Documento - Amnistía Internacional se congratula por el X aniversario de la Comisión Nacional de Derechos Humanos de Corea, aunque le preocupa su falta de independencia

AMNESTY INTERNATIONAL

AMNESTY INTERNATIONAL

PUBLIC STATEMENT

30 November 2011

Index: ASA 25/016/2011

Amnesty International welcomes 10 th anniversary of NHRCK but remains concerned over lack of independence

Amnesty International welcomes the 10th anniversary of the National Human Rights Commission of Korea (NHRCK) on 25 November but remains concerned that the organization has lost some of its independence and credibility in more recent years.

During its ten year history, the NHRCK has taken a positive stance on key human rights issues in South Korea. This includes calling for the abolition of the death penalty and urging the government to reform the National Security Law which has been used to violate the human rights to freedom of expression and association. The NHRCK has also conducted research on the rights of migrant workers in South Korea and called on the government to recognize the right of migrant workers to form and join trade unions of their choice.

However, in 2010 the NHRCK was downsized by 21 per cent, which led to a significant reduction in the capacity and effectiveness of the organization and undermined its independence and credibility.

The UN Committee on Economic, Social and Cultural Rights expressed deep concern about the impact of the cuts on the independence of the NHRCK and recommended that the government allocate adequate human and financial resources to the organization.

Independence from the government which is ensured in part by the provision of adequate funding is one of the key Paris Principles relating to the status of national institutions which are the minimum standards that a national human rights institution must meet if it is to be considered legitimate.

Amnesty International also expressed concern in 2010 over the independence and effectiveness of the NHRCK in light of appointments of Commissioners which appeared to be politically motivated. Commissioners with little experience of human rights have been appointed without broad consultation with civil society groups and other relevant stakeholders, threatening the credibility of the organization. Amnesty International remains concerned that the process of appointments is not sufficiently transparent to ensure the independence of those appointed.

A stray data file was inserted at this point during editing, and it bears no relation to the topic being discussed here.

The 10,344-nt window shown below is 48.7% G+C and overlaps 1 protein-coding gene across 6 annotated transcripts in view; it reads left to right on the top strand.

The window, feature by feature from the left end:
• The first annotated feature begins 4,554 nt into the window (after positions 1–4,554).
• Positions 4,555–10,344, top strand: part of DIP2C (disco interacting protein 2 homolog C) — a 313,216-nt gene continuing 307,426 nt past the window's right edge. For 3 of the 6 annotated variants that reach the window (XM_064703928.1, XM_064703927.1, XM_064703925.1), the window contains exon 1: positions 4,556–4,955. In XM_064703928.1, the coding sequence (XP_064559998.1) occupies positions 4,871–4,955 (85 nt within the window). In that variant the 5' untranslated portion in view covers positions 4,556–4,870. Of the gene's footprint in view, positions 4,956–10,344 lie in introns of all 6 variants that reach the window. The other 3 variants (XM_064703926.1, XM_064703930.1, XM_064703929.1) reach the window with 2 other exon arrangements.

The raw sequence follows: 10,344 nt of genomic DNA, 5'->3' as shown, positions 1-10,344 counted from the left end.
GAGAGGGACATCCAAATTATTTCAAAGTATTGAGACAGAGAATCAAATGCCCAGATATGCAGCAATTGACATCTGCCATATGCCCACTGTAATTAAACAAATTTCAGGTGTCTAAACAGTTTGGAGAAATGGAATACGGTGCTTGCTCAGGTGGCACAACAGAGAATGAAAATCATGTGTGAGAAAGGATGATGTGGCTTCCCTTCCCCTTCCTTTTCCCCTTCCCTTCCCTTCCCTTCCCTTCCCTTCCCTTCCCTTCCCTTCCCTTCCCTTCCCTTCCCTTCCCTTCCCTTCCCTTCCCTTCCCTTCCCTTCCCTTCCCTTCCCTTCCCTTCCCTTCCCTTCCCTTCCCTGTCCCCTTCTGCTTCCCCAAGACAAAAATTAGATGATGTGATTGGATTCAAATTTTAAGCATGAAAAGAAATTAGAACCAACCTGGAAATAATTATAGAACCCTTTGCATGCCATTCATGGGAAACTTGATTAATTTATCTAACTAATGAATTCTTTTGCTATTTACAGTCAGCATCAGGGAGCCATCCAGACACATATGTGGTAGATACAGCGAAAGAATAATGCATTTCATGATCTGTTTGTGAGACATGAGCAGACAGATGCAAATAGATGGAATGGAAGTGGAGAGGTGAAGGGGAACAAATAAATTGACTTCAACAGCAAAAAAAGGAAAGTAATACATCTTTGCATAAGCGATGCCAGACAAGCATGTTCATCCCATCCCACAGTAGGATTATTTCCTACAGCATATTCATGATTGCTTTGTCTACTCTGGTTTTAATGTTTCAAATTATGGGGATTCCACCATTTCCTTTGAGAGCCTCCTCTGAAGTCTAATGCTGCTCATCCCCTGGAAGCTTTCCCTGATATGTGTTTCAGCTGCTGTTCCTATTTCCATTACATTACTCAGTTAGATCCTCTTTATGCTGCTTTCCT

Amnesty International is also concerned that the NHRCK since 2009 has remained silent on significant human rights issues. These include controversial investigations of TV Broadcaster MBC’s programme PD Notebook, which was accused of “spreading false rumours” on US beef imports; surveillance of Frank La Rue, UN Special Rapporteur on freedom of opinion and expression during his visit in 2010; and continued use of arrest and investigation under the NSL to harass people peacefully exercising freedom of expression and association.

During his 2010 visit to South Korea, Frank La Rue expressed similar concerns that the NHRCK has remained quiet on key human rights issues in the country. He also encouraged the South Korean authorities to fully implement the recommendations made by the NHRCK and called on the NHRCK to be more proactive in examining and speaking out publicly on human rights violations.

An independent and fully empowered national human rights institution which enjoys the trust and confidence of civil society, particularly the local human rights community can play a vital role in the promotion and protection of human rights in South Korea.

As the NHRCK celebrates ten years of promoting and protecting human rights in South Korea, Amnesty International urges the NHRCK leadership and the South Korean government to ensure that the organization is empowered to act as an independent, effective and credible national human rights institution.

ENDS/

Public Document

International Secretariat, Amnesty International, 1 Easton St., London WC1X 0DW, UK www.amnesty.org

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